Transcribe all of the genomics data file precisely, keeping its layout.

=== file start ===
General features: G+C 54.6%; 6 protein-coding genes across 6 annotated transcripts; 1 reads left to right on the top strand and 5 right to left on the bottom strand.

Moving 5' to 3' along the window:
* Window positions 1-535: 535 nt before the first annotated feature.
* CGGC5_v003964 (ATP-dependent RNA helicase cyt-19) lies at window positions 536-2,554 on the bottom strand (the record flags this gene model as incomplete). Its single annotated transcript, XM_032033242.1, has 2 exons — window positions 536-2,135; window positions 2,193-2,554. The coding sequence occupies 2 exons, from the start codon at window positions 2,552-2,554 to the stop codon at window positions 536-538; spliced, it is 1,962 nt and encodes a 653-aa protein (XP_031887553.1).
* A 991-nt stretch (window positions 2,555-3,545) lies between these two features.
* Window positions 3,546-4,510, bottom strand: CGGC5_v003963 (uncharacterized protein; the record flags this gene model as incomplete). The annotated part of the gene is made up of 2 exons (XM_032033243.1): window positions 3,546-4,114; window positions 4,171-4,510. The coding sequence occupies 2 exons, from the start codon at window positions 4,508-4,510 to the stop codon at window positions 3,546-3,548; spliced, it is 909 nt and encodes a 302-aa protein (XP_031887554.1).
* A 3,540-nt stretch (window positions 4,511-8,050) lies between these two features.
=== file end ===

General features: G+C 54.6%; 6 protein-coding genes across 6 annotated transcripts; 1 reads left to right on the top strand and 5 right to left on the bottom strand.

Moving 5' to 3' along the window:
* Window positions 1-535: 535 nt before the first annotated feature.
* CGGC5_v003964 (ATP-dependent RNA helicase cyt-19) lies at window positions 536-2,554 on the bottom strand (the record flags this gene model as incomplete). Its single annotated transcript, XM_032033242.1, has 2 exons — window positions 536-2,135; window positions 2,193-2,554. The coding sequence occupies 2 exons, from the start codon at window positions 2,552-2,554 to the stop codon at window positions 536-538; spliced, it is 1,962 nt and encodes a 653-aa protein (XP_031887553.1).
* A 991-nt stretch (window positions 2,555-3,545) lies between these two features.
* Window positions 3,546-4,510, bottom strand: CGGC5_v003963 (uncharacterized protein; the record flags this gene model as incomplete). The annotated part of the gene is made up of 2 exons (XM_032033243.1): window positions 3,546-4,114; window positions 4,171-4,510. The coding sequence occupies 2 exons, from the start codon at window positions 4,508-4,510 to the stop codon at window positions 3,546-3,548; spliced, it is 909 nt and encodes a 302-aa protein (XP_031887554.1).
* A 3,540-nt stretch (window positions 4,511-8,050) lies between these two features.